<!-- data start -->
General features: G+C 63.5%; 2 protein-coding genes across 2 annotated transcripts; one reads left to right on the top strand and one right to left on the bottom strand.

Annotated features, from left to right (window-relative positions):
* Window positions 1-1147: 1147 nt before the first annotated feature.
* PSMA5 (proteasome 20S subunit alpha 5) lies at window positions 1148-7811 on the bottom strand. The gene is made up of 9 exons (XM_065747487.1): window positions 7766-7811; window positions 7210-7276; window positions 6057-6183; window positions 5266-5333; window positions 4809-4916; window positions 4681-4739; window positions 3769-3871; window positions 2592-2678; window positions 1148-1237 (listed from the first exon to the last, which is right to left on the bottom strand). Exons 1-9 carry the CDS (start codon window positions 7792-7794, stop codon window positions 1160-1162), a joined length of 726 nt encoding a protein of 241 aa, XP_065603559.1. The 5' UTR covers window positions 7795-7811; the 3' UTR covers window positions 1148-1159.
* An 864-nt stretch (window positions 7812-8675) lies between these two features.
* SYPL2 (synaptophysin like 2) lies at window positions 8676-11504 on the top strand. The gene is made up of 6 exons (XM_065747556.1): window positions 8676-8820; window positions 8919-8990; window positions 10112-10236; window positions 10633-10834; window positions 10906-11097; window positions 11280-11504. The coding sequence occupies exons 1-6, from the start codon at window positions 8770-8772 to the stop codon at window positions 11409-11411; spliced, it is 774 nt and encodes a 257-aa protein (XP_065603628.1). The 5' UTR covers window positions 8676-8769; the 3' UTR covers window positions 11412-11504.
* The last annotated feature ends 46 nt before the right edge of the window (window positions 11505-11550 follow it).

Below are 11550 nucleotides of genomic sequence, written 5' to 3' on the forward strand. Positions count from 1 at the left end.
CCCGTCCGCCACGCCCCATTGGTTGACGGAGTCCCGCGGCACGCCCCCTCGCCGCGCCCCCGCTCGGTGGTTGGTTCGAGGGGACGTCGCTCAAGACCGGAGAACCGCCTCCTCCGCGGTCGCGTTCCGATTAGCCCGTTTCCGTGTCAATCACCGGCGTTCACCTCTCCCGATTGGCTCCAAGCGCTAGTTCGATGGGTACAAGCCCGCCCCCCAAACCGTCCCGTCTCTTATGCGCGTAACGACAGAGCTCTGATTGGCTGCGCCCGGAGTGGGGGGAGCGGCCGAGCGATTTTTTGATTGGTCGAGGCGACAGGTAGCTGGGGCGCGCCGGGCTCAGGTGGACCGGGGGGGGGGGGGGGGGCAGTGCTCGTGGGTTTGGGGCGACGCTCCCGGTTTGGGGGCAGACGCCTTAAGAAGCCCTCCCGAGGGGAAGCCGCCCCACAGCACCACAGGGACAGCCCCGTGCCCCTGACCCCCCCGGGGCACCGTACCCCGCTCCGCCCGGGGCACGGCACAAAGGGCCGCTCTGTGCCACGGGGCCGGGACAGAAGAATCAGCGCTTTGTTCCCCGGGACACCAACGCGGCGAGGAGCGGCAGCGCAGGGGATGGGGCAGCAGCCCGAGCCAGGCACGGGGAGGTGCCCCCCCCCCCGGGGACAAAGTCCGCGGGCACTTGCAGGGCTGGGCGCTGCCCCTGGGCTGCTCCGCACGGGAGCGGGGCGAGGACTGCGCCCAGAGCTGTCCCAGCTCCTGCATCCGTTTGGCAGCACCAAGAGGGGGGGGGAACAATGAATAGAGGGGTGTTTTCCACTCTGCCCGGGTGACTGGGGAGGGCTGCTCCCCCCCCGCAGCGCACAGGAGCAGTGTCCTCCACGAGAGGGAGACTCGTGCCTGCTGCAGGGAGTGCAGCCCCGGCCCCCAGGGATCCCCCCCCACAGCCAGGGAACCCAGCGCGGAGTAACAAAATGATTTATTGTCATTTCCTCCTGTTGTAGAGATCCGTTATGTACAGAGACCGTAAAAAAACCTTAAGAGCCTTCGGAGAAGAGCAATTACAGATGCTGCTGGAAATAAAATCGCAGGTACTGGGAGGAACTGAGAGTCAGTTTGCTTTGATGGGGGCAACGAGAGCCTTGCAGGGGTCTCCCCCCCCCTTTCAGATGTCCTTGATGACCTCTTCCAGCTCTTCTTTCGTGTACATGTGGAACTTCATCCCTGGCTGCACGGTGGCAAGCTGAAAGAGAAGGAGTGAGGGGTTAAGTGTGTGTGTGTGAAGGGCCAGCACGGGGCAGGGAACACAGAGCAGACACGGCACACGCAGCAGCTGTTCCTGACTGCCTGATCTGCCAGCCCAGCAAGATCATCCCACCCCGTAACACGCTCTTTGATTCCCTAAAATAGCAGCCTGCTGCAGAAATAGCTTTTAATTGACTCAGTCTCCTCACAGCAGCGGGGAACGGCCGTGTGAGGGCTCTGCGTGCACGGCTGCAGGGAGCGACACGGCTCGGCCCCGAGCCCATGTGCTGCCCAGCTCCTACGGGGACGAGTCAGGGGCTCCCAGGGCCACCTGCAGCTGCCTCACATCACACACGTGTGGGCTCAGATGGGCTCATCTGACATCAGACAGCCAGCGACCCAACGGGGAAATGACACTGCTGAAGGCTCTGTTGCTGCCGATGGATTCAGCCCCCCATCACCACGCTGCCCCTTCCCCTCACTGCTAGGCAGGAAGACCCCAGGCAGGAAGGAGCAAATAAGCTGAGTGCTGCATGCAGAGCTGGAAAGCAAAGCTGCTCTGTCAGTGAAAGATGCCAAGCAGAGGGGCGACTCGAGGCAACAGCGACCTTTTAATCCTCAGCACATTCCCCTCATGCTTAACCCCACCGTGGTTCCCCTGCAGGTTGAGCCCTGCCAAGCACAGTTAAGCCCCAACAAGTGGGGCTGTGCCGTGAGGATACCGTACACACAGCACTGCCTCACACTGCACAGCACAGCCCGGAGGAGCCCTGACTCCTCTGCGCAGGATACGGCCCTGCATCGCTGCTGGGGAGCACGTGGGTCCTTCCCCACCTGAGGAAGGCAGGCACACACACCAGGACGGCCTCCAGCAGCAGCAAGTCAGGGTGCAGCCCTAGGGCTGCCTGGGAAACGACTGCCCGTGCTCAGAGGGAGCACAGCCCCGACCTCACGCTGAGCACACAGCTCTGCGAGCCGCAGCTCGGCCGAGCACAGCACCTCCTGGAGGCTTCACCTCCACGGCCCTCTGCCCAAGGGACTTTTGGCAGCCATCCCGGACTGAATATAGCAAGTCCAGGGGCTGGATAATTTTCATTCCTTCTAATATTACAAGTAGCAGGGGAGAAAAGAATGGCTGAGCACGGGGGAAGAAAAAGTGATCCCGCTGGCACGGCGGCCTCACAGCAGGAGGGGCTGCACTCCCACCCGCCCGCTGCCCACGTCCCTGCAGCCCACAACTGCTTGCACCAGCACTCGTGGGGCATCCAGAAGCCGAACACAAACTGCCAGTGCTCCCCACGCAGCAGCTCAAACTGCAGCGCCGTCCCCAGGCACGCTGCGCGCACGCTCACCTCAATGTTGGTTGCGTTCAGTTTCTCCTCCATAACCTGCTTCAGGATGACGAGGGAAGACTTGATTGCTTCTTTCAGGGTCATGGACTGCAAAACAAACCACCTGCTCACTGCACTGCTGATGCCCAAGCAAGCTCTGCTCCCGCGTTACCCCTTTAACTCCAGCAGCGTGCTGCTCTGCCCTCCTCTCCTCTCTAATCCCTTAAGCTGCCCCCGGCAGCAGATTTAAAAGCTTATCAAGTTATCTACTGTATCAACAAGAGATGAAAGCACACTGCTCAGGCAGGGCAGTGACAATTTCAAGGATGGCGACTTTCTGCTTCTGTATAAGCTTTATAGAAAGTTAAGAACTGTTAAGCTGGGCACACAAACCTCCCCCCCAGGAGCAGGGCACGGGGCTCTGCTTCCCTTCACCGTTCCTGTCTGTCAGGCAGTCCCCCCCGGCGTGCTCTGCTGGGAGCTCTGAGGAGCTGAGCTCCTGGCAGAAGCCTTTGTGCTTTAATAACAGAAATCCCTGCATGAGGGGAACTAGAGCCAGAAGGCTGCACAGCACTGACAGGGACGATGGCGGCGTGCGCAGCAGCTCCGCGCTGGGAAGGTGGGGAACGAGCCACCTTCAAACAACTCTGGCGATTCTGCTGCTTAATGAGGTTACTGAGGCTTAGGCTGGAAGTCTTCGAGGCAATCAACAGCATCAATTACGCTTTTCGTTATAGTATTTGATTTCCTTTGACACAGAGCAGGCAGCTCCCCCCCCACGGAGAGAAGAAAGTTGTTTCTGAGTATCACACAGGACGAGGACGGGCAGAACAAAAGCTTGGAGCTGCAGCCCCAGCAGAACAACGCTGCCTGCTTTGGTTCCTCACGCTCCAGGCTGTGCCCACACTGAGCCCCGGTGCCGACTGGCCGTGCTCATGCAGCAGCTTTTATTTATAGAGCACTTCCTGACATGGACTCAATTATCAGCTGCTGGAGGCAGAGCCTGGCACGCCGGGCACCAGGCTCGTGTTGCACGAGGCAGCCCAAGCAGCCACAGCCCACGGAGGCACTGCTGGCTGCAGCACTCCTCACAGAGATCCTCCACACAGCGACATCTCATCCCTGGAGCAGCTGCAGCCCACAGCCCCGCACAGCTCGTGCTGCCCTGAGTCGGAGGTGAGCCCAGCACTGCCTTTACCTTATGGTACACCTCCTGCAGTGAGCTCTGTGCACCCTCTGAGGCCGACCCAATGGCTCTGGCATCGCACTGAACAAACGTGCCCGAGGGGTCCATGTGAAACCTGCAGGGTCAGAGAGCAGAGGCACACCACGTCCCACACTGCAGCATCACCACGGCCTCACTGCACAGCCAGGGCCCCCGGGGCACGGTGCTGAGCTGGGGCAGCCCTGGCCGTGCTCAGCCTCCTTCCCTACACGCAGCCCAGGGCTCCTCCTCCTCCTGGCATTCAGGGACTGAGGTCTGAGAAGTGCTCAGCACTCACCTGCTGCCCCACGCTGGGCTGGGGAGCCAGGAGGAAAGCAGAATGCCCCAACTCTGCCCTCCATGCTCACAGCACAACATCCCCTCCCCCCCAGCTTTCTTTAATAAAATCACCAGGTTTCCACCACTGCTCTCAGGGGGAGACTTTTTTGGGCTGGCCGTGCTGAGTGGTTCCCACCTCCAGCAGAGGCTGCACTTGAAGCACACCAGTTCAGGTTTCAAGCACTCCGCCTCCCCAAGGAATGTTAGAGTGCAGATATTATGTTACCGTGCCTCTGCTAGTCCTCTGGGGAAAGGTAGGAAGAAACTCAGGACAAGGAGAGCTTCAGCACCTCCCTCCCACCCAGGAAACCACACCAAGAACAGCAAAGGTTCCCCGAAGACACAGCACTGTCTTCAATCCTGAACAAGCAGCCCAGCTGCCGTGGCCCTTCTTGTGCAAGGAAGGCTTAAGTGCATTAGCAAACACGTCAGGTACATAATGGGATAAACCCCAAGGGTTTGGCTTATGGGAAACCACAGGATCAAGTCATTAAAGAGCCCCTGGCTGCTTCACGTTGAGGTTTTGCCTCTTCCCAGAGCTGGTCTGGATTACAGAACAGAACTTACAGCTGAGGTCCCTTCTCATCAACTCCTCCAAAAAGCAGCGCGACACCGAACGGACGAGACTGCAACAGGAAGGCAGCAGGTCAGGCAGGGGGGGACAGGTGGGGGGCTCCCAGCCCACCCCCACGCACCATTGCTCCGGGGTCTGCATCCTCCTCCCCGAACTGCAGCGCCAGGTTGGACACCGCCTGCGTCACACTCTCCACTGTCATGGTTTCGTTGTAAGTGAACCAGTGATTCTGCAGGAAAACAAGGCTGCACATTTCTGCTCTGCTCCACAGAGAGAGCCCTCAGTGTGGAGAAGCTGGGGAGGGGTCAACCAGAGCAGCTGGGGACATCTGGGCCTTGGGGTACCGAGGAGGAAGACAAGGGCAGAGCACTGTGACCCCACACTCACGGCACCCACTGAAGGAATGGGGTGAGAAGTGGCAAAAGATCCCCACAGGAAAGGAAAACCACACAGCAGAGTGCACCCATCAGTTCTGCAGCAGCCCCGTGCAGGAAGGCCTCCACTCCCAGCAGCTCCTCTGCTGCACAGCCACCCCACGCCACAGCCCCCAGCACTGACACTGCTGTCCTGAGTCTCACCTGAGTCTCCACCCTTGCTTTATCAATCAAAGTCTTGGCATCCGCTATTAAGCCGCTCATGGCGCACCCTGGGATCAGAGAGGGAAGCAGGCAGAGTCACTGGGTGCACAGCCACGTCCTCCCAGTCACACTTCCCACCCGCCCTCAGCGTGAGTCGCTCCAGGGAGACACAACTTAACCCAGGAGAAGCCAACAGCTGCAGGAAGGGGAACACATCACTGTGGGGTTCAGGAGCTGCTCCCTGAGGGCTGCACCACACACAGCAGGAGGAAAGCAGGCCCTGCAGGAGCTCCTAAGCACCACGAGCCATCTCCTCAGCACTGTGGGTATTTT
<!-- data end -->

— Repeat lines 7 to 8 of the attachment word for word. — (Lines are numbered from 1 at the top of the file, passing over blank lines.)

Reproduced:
* The last annotated feature ends 46 nt before the right edge of the window (window positions 11505-11550 follow it).

Below are 11550 nucleotides of genomic sequence, written 5' to 3' on the forward strand. Positions count from 1 at the left end.